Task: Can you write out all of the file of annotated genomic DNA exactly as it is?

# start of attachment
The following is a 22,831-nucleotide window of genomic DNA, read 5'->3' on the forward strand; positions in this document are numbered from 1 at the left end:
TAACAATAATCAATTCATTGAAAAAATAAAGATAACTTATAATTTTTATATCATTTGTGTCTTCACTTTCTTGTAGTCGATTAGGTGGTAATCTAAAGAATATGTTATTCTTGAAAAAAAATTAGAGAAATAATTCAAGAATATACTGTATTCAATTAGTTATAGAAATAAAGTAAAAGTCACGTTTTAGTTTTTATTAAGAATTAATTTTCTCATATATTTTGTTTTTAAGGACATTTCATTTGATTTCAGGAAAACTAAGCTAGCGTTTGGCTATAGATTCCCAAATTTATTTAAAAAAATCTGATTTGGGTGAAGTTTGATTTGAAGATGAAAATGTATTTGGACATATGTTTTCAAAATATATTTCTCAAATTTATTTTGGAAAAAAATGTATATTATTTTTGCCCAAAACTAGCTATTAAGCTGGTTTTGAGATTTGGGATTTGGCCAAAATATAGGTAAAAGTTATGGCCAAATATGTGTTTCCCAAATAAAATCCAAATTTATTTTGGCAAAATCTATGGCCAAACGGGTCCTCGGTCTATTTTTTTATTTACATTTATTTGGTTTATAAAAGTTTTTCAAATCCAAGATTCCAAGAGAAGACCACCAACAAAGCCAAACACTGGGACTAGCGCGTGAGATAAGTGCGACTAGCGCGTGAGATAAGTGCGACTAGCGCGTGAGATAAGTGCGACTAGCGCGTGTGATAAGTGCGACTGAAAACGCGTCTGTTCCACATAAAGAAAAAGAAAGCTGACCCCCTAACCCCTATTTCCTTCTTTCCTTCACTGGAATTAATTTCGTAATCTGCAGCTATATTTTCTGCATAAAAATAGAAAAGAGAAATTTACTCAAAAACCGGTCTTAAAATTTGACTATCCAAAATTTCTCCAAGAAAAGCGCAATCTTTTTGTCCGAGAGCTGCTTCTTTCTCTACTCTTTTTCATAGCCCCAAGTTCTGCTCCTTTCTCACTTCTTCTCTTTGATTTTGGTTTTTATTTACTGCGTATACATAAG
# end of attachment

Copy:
The following is a 22,831-nucleotide window of genomic DNA, read 5'->3' on the forward strand; positions in this document are numbered from 1 at the left end:
TAACAATAATCAATTCATTGAAAAAATAAAGATAACTTATAATTTTTATATCATTTGTGTCTTCACTTTCTTGTAGTCGATTAGGTGGTAATCTAAAGAATATGTTATTCTTGAAAAAAAATTAGAGAAATAATTCAAGAATATACTGTATTCAATTAGTTATAGAAATAAAGTAAAAGTCACGTTTTAGTTTTTATTAAGAATTAATTTTCTCATATATTTTGTTTTTAAGGACATTTCATTTGATTTCAGGAAAACTAAGCTAGCGTTTGGCTATAGATTCCCAAATTTATTTAAAAAAATCTGATTTGGGTGAAGTTTGATTTGAAGATGAAAATGTATTTGGACATATGTTTTCAAAATATATTTCTCAAATTTATTTTGGAAAAAAATGTATATTATTTTTGCCCAAAACTAGCTATTAAGCTGGTTTTGAGATTTGGGATTTGGCCAAAATATAGGTAAAAGTTATGGCCAAATATGTGTTTCCCAAATAAAATCCAAATTTATTTTGGCAAAATCTATGGCCAAACGGGTCCTCGGTCTATTTTTTTATTTACATTTATTTGGTTTATAAAAGTTTTTCAAATCCAAGATTCCAAGAGAAGACCACCAACAAAGCCAAACACTGGGACTAGCGCGTGAGATAAGTGCGACTAGCGCGTGAGATAAGTGCGACTAGCGCGTGAGATAAGTGCGACTAGCGCGTGTGATAAGTGCGACTGAAAACGCGTCTGTTCCACATAAAGAAAAAGAAAGCTGACCCCCTAACCCCTATTTCCTTCTTTCCTTCACTGGAATTAATTTCGTAATCTGCAGCTATATTTTCTGCATAAAAATAGAAAAGAGAAATTTACTCAAAAACCGGTCTTAAAATTTGACTATCCAAAATTTCTCCAAGAAAAGCGCAATCTTTTTGTCCGAGAGCTGCTTCTTTCTCTACTCTTTTTCATAGCCCCAAGTTCTGCTCCTTTCTCACTTCTTCTCTTTGATTTTGGTTTTTATTTACTGCGTATACATAAG